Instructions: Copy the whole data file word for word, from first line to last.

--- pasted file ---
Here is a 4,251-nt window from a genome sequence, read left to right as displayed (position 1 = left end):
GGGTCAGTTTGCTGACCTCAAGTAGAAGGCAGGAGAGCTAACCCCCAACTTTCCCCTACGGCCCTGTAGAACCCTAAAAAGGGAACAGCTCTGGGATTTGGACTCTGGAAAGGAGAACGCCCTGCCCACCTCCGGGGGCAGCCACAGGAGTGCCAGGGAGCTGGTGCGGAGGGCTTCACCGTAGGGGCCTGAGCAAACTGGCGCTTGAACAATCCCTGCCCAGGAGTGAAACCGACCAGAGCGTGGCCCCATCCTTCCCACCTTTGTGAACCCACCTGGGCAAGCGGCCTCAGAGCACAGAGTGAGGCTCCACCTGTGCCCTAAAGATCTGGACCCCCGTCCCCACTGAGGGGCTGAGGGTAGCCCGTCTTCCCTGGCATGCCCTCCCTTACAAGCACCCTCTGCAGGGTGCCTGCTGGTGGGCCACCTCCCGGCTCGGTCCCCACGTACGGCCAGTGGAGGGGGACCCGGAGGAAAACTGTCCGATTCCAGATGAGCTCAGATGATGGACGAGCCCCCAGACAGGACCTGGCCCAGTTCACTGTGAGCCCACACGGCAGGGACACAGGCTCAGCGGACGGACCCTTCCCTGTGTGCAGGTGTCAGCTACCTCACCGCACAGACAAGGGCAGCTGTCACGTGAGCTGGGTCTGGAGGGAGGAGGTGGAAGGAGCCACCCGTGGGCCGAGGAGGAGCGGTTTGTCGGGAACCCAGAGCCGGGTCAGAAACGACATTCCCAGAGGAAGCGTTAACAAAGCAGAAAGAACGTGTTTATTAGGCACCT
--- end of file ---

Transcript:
Here is a 4,251-nt window from a genome sequence, read left to right as displayed (position 1 = left end):
GGGTCAGTTTGCTGACCTCAAGTAGAAGGCAGGAGAGCTAACCCCCAACTTTCCCCTACGGCCCTGTAGAACCCTAAAAAGGGAACAGCTCTGGGATTTGGACTCTGGAAAGGAGAACGCCCTGCCCACCTCCGGGGGCAGCCACAGGAGTGCCAGGGAGCTGGTGCGGAGGGCTTCACCGTAGGGGCCTGAGCAAACTGGCGCTTGAACAATCCCTGCCCAGGAGTGAAACCGACCAGAGCGTGGCCCCATCCTTCCCACCTTTGTGAACCCACCTGGGCAAGCGGCCTCAGAGCACAGAGTGAGGCTCCACCTGTGCCCTAAAGATCTGGACCCCCGTCCCCACTGAGGGGCTGAGGGTAGCCCGTCTTCCCTGGCATGCCCTCCCTTACAAGCACCCTCTGCAGGGTGCCTGCTGGTGGGCCACCTCCCGGCTCGGTCCCCACGTACGGCCAGTGGAGGGGGACCCGGAGGAAAACTGTCCGATTCCAGATGAGCTCAGATGATGGACGAGCCCCCAGACAGGACCTGGCCCAGTTCACTGTGAGCCCACACGGCAGGGACACAGGCTCAGCGGACGGACCCTTCCCTGTGTGCAGGTGTCAGCTACCTCACCGCACAGACAAGGGCAGCTGTCACGTGAGCTGGGTCTGGAGGGAGGAGGTGGAAGGAGCCACCCGTGGGCCGAGGAGGAGCGGTTTGTCGGGAACCCAGAGCCGGGTCAGAAACGACATTCCCAGAGGAAGCGTTAACAAAGCAGAAAGAACGTGTTTATTAGGCACCT